Hearings begin this Wednesday at the Indiana Utility Regulatory Commission (IURC) to determine who should pay the unbelievable costs associated with Duke Energy’s newest power plant, the problem-plagued and scandal-ridden Edwardsport IGCC plant in Knox County, Indiana.
The coal-gasification plant has now been operating for just over 18 months. Duke initially promised the plant would cost $1.9 billion, but the price tag has since ballooned to over $3.5 billion. Additionally, the plant has experienced significant construction delays, equipment and operational failures, and multiple start-up problems, adding to the already excessive price tag.
Just as Duke failed to build Edwardsport on time and on budget, a new report by Sommer Energy LLC on behalf of Citizens Action Coalition, Sierra Club, Save the Valley and Valley Watch displays that Duke has also failed to deliver a plant that operates as promised since Duke declared the plant “in-service” in June of 2013.
Duke claimed in October of 2011 that: “The plant’s high efficiency means that it can turn fuel into energy at a lower cost; in fact, at the lowest cost on our system.” As demonstrated in the report, neither of those statements have proven to be even remotely true. Since Duke placed Edwardsport “In-Service”, it has only been able to convert one quarter of its fuel into electricity, for an efficiency rating of 25%. This is a far cry from the 36% Duke promised and the 33% average efficiency that Duke’s coal fleet achieved in 2014.
As a result of these and other problems with the plant, over the period from June 2013 to March 2014, the plant’s costs were 876% higher than if the power had been purchased on the market. Duke Indiana operates in the MISO marketplace where the cost of market purchases over the same period was $33.5 per MWh while Edwardsport came in at a whopping $327.03 per MWH.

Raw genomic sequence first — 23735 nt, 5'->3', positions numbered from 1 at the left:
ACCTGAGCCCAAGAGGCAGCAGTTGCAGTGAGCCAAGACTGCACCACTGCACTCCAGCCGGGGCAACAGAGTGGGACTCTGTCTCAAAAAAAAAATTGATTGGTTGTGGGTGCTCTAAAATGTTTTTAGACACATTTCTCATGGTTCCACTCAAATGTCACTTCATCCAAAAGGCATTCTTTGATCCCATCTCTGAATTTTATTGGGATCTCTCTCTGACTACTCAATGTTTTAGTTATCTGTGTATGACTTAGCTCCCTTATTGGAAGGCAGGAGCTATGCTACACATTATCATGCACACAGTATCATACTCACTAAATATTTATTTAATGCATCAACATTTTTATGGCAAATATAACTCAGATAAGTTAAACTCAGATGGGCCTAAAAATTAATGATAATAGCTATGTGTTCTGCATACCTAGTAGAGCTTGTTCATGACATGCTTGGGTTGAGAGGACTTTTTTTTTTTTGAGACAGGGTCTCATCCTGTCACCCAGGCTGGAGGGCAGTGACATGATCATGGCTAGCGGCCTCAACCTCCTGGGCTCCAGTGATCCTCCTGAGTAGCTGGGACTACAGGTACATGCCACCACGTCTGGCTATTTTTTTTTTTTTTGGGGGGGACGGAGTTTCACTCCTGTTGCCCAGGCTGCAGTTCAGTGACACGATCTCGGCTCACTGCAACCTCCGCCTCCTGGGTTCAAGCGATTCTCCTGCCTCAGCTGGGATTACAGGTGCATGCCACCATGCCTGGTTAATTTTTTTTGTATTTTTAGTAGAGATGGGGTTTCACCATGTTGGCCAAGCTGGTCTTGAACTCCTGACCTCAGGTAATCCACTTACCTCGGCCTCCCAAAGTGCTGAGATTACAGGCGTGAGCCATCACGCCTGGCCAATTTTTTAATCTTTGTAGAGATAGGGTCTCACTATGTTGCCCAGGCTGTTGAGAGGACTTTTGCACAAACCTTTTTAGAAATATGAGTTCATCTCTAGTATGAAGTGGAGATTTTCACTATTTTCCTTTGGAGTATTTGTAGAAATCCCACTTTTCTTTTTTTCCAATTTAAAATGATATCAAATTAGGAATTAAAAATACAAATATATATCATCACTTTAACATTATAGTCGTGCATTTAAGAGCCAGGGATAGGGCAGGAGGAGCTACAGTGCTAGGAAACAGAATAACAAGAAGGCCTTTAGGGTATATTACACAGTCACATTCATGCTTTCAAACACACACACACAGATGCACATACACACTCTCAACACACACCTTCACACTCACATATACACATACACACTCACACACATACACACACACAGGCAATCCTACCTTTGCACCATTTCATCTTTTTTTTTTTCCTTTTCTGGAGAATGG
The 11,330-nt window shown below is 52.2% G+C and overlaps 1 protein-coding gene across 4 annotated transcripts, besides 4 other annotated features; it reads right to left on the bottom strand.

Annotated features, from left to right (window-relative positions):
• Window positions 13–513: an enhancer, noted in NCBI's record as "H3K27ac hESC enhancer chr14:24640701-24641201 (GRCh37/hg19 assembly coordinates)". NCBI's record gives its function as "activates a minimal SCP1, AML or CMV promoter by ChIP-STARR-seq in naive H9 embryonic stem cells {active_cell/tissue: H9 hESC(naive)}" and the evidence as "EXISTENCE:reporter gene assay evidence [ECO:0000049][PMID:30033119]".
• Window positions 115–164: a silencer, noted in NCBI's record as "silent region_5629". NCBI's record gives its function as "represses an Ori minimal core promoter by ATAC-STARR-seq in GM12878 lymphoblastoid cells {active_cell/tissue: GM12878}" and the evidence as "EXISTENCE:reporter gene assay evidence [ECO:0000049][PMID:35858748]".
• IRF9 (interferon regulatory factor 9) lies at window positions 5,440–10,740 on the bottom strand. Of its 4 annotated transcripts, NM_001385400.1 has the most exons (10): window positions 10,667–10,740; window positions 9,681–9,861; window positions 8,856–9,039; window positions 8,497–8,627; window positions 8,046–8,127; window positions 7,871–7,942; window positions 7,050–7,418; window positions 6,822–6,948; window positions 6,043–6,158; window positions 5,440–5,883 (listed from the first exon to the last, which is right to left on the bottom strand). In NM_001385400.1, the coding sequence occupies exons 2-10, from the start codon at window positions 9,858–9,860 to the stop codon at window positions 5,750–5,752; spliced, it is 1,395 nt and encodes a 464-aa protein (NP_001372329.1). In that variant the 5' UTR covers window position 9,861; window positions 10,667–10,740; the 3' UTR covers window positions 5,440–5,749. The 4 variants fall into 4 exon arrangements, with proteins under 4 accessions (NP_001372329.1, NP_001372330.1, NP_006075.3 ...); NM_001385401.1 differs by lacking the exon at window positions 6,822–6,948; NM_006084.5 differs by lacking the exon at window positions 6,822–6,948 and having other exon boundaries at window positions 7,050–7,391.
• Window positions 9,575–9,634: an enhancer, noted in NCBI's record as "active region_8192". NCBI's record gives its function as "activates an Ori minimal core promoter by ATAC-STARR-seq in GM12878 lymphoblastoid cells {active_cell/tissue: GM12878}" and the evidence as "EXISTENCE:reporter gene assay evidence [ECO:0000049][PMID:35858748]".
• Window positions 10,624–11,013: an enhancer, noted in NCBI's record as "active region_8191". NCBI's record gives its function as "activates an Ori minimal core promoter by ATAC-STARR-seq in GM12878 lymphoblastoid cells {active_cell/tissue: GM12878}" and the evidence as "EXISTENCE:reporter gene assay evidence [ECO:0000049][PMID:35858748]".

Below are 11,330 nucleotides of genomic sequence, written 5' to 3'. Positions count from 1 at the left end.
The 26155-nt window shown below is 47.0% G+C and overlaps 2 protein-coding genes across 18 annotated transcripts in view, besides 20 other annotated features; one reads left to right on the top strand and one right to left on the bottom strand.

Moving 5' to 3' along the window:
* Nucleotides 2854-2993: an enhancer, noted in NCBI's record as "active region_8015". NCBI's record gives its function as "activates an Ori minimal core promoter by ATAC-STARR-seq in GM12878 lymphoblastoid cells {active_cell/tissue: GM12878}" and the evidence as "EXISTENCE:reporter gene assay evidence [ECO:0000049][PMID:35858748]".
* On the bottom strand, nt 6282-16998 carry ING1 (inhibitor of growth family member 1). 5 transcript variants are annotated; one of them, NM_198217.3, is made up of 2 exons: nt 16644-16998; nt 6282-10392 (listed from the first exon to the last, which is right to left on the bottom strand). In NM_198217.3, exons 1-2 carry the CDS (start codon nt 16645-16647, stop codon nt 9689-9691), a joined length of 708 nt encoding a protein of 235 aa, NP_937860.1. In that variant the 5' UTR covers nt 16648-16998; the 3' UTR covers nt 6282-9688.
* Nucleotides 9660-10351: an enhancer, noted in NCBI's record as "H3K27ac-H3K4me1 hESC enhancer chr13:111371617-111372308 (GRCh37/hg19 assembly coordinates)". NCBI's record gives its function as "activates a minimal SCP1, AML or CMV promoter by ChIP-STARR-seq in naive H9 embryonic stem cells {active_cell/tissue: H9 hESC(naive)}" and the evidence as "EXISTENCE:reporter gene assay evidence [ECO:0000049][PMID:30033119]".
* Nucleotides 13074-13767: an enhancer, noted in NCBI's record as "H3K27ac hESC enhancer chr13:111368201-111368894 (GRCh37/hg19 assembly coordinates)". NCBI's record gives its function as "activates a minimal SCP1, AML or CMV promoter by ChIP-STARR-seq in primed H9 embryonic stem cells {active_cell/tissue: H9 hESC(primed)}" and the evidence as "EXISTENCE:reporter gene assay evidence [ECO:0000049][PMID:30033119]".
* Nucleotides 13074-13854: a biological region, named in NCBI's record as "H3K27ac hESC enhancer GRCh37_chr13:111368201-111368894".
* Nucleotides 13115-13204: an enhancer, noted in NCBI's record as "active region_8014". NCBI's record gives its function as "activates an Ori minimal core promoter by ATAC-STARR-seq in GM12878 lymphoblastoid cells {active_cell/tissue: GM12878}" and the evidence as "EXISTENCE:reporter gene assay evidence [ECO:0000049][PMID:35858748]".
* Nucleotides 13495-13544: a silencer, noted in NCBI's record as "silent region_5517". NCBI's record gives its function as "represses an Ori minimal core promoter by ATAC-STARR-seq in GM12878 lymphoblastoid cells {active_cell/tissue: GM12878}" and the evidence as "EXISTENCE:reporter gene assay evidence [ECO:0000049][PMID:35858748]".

Another bogus claim made by Duke Energy Indiana in October of 2011 was that “Edwardsport will be among the cleanest coal plants in the world and will be well positioned for any anticipated new environmental rules.” The truth of the matter is that among coal plants in the U.S., while Edwardsport did have the 9th lowest rate of SO2 (sulfur dioxide) emissions, the plant was only 86th in NOx (nitric oxide and nitrogen dioxide) and ranked an abysmally high 323rd in CO2 emissions.
The high rate of CO2 emissions means that Edwardsport is not “well positioned” to meet new environmental rules. In fact, Edwardsport would make compliance with the U.S. Environmental Protection Agency’s (EPA) new CO2 rules much more difficult and far more expensive, costing ratepayers an additional $88 million per year according to the report.
The IURC has the power to compel Duke to bear all of the additional costs outlined in the report, as well as the potential future EPA compliance costs. The IURC is prepared to hear about these and other issues related to the operation of Edwardsport. The outcome of that hearing will either provide ratepayers relief from these excessive costs or mean that customers will have to pay them for years to come.
Evidentiary hearings are scheduled to begin Wednesday February 4th at 9:30 A.M. and will be held in Room 222 at the PNC Center located at 101 W. Washington St in downtown Indianapolis.
The full report is available upon request and can also be found here: